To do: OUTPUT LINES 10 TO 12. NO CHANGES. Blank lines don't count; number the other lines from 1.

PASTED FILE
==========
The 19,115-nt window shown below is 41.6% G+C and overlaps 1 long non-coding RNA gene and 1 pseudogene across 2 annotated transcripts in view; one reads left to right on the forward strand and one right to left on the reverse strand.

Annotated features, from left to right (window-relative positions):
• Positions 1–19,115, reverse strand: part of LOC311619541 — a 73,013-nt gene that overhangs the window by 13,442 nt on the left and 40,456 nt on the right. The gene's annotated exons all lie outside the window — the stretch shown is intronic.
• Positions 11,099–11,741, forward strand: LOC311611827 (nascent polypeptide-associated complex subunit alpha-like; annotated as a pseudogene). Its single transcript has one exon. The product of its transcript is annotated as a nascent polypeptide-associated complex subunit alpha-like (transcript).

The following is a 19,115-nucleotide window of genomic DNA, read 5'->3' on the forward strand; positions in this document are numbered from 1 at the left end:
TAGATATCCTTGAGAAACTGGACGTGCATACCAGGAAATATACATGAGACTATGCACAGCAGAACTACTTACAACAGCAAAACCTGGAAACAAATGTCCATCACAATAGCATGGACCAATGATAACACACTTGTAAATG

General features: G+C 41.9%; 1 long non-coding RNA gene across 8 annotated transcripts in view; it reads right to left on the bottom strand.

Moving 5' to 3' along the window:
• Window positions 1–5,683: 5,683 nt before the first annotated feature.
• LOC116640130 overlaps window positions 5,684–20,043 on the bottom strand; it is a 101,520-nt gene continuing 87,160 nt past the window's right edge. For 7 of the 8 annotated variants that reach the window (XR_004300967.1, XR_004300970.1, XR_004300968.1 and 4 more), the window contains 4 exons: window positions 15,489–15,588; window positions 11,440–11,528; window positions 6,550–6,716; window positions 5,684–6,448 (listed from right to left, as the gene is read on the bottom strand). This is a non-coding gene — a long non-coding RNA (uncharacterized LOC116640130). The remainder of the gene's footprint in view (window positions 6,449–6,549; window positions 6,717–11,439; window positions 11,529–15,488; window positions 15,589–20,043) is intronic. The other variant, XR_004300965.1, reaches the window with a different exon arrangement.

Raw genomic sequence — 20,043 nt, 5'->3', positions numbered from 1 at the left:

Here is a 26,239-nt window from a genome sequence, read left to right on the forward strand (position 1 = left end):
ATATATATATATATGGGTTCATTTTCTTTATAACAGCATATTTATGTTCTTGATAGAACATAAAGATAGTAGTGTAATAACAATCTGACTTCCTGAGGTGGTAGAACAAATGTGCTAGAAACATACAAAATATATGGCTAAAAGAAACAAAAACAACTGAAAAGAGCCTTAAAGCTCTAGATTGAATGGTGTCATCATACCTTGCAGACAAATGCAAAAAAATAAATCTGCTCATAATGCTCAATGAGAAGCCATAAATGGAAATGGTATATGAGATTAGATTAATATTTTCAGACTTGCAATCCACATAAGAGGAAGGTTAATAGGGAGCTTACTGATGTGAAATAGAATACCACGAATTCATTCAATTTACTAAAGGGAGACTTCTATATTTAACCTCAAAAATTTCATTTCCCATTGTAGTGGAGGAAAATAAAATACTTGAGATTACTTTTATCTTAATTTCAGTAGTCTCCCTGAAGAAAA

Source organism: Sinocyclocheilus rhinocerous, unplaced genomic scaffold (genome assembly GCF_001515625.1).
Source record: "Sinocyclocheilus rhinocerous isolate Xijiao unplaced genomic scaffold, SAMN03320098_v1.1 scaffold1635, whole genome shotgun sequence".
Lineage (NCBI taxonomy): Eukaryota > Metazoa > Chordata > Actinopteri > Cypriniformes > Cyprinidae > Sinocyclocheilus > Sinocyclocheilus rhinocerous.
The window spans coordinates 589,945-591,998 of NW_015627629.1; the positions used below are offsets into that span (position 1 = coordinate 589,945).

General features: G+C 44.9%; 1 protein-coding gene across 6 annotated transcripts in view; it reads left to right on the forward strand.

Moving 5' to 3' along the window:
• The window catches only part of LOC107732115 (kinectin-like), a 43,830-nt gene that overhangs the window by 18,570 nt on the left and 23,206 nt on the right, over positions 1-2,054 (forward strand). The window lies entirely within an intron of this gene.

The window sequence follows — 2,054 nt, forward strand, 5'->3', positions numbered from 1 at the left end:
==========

• LOC116640130 overlaps window positions 5,684–20,043 on the bottom strand; it is a 101,520-nt gene continuing 87,160 nt past the window's right edge. For 7 of the 8 annotated variants that reach the window (XR_004300967.1, XR_004300970.1, XR_004300968.1 and 4 more), the window contains 4 exons: window positions 15,489–15,588; window positions 11,440–11,528; window positions 6,550–6,716; window positions 5,684–6,448 (listed from right to left, as the gene is read on the bottom strand). This is a non-coding gene — a long non-coding RNA (uncharacterized LOC116640130). The remainder of the gene's footprint in view (window positions 6,449–6,549; window positions 6,717–11,439; window positions 11,529–15,488; window positions 15,589–20,043) is intronic. The other variant, XR_004300965.1, reaches the window with a different exon arrangement.

Raw genomic sequence — 20,043 nt, 5'->3', positions numbered from 1 at the left:

Here is a 26,239-nt window from a genome sequence, read left to right on the forward strand (position 1 = left end):